The smallpox vaccine may be used to immunize those at risk – it is 85 percent effective, BBC News reports – but there are currently no treatments available for those who have already contracted the virus. Instead, they are advised to seek hospital attention in order to minimize the spread of the disease.
In most cases, monkeypox is a mild sickness. However, there is a risk of death and somewhere between 1 and 10 percent of patients do die as a result, particularly if they are young. Children are the most at risk.
Fortunately, the virus has a really terrible infection rate and has particular difficulty spreading between people. That's not to say that it's not possible – it can be passed from person to person via bodily fluids and airborne droplets (if you get very, very close). These droplets rarely travel further than a meter (3.3 feet).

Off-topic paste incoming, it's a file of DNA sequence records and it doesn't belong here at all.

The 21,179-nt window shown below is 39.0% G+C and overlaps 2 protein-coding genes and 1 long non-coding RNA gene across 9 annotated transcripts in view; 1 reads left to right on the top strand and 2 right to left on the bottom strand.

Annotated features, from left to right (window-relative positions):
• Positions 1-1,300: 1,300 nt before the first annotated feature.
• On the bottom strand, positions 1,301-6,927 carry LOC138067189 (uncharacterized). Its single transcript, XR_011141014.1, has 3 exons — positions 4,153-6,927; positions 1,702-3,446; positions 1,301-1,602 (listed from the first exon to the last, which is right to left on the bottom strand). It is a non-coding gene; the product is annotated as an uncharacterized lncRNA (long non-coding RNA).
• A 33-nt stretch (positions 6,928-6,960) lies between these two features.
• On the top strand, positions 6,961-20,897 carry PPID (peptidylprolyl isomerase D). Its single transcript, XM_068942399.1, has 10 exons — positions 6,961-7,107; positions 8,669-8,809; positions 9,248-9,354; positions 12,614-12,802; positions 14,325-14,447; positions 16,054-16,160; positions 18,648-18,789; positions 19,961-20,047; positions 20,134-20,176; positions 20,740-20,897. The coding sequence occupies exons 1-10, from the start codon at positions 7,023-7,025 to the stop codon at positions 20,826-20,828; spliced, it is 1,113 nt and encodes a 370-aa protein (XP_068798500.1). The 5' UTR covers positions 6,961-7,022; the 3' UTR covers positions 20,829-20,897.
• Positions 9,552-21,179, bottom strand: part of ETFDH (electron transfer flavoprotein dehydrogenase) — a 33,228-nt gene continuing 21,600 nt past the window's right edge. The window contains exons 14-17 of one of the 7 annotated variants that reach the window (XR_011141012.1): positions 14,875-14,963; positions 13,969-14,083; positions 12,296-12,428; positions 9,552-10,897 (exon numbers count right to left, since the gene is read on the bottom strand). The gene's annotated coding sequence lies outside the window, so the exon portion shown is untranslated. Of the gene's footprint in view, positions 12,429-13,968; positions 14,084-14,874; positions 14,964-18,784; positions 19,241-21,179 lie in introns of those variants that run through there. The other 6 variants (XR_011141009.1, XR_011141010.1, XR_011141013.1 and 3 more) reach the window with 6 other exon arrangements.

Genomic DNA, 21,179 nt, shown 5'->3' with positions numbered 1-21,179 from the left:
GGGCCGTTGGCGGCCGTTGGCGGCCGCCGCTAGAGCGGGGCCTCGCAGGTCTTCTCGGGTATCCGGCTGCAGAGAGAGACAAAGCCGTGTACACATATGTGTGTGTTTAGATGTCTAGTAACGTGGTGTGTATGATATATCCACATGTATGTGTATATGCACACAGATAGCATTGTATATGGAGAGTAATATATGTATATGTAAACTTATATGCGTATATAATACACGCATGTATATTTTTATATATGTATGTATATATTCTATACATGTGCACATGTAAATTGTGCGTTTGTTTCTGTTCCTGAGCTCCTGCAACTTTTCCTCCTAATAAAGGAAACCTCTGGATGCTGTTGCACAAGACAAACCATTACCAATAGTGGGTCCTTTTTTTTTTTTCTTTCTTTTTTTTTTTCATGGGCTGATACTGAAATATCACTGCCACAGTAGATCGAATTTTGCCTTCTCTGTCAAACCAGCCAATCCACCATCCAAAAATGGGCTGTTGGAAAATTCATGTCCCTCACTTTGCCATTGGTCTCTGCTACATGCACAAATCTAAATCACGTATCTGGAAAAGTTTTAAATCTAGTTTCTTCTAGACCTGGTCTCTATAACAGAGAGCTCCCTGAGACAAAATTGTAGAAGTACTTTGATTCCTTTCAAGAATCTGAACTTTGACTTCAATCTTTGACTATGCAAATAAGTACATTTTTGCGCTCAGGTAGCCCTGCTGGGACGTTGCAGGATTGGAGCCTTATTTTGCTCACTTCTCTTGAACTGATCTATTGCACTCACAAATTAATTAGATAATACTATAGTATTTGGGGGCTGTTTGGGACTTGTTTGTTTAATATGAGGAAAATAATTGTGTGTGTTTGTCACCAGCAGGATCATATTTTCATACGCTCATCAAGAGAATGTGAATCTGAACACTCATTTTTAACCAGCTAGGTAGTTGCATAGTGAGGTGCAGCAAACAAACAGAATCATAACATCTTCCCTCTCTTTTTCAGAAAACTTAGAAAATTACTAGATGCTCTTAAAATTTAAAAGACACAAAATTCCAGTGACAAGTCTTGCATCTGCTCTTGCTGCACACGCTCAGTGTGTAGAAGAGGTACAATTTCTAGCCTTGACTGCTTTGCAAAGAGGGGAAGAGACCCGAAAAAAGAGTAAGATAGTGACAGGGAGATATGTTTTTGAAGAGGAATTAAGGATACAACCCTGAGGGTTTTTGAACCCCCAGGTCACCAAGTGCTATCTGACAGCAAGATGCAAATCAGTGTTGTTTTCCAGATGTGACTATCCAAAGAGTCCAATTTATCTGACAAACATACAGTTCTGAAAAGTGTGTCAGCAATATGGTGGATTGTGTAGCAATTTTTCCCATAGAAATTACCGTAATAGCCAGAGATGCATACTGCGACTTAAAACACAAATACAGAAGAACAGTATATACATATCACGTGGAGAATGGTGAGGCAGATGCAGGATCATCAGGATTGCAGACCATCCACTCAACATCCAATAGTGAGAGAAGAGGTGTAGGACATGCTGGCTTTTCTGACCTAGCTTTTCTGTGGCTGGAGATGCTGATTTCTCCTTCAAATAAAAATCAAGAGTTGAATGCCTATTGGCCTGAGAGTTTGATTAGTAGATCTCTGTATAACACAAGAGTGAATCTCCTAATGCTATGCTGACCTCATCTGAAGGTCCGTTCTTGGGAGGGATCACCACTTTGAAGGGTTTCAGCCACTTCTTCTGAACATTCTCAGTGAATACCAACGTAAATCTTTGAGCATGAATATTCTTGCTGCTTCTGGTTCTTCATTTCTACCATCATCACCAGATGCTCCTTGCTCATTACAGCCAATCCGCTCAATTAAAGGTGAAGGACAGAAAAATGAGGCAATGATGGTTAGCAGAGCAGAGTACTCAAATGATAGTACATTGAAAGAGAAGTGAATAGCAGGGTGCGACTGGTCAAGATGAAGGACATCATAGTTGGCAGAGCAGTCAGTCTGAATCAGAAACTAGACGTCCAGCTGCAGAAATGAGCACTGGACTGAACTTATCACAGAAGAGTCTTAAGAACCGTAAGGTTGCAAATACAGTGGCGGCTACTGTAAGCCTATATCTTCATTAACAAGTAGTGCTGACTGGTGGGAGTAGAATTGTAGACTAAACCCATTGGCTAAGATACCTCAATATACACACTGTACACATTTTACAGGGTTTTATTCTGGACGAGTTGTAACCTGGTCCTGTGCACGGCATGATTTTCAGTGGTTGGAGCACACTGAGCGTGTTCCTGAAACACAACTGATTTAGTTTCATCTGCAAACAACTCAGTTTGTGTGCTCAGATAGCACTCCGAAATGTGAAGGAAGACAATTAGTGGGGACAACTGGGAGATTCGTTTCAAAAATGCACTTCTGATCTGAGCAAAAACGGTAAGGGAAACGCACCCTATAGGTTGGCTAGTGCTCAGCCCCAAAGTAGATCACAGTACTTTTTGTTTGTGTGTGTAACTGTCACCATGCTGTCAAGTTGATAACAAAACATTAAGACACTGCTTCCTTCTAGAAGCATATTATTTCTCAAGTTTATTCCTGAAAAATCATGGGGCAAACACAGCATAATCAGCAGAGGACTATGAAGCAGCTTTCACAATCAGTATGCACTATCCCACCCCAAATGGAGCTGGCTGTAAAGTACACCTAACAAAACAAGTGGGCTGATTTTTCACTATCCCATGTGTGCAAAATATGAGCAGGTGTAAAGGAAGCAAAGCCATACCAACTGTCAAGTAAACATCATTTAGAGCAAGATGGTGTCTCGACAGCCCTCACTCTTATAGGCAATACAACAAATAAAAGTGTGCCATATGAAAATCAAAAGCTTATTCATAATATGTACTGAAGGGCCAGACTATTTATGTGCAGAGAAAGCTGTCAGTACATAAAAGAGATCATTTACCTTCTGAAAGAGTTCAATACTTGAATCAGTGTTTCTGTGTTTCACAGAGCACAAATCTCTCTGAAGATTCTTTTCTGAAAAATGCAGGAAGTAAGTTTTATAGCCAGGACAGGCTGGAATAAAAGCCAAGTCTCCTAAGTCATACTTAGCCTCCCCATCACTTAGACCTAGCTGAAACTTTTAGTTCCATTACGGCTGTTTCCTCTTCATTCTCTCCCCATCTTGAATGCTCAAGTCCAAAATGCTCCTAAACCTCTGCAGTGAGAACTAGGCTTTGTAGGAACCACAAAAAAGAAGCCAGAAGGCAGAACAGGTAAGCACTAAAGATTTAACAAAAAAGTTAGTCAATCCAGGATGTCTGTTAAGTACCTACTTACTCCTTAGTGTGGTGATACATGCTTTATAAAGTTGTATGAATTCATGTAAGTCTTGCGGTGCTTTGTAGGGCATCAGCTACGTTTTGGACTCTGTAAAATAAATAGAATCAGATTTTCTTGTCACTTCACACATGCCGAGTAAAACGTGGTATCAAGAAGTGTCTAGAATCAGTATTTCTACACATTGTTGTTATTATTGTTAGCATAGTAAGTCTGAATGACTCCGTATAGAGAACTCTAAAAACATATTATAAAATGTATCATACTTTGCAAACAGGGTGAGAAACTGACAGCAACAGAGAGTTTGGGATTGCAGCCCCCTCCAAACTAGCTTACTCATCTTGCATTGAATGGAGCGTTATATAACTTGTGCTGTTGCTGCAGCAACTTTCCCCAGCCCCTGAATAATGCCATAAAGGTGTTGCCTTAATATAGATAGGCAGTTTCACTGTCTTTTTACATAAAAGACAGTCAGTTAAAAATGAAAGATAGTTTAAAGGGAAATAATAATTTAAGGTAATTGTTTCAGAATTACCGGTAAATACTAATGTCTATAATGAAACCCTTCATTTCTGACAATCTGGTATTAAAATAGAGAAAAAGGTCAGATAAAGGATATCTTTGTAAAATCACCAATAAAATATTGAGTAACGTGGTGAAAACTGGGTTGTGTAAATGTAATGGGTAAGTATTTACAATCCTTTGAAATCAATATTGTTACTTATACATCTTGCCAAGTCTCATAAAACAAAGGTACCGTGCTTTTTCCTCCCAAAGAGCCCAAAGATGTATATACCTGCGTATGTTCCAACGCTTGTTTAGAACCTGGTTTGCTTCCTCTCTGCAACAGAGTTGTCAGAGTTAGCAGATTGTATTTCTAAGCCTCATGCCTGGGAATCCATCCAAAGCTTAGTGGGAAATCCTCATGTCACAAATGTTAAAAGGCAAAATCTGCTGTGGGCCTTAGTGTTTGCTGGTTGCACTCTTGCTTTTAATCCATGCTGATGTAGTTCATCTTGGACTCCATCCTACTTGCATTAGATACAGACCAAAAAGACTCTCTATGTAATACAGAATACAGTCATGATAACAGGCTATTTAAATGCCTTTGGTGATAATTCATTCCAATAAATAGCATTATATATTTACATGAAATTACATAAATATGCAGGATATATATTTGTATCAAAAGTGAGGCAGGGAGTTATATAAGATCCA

Of course, any disease that passes from animal to human has the potential to cause a pandemic (see bird flu and swine flu as examples), particularly if it finds a way to be more deadly, more spreadable, or both.
Fortunately, the cases in the UK seem to be contained, though health officials are keeping a close eye on any friends, family, and medical professionals that the three patients have come into contact with in the last few weeks. Some staff at the hospital have also been offered the smallpox vaccine to minimize the spread of the virus.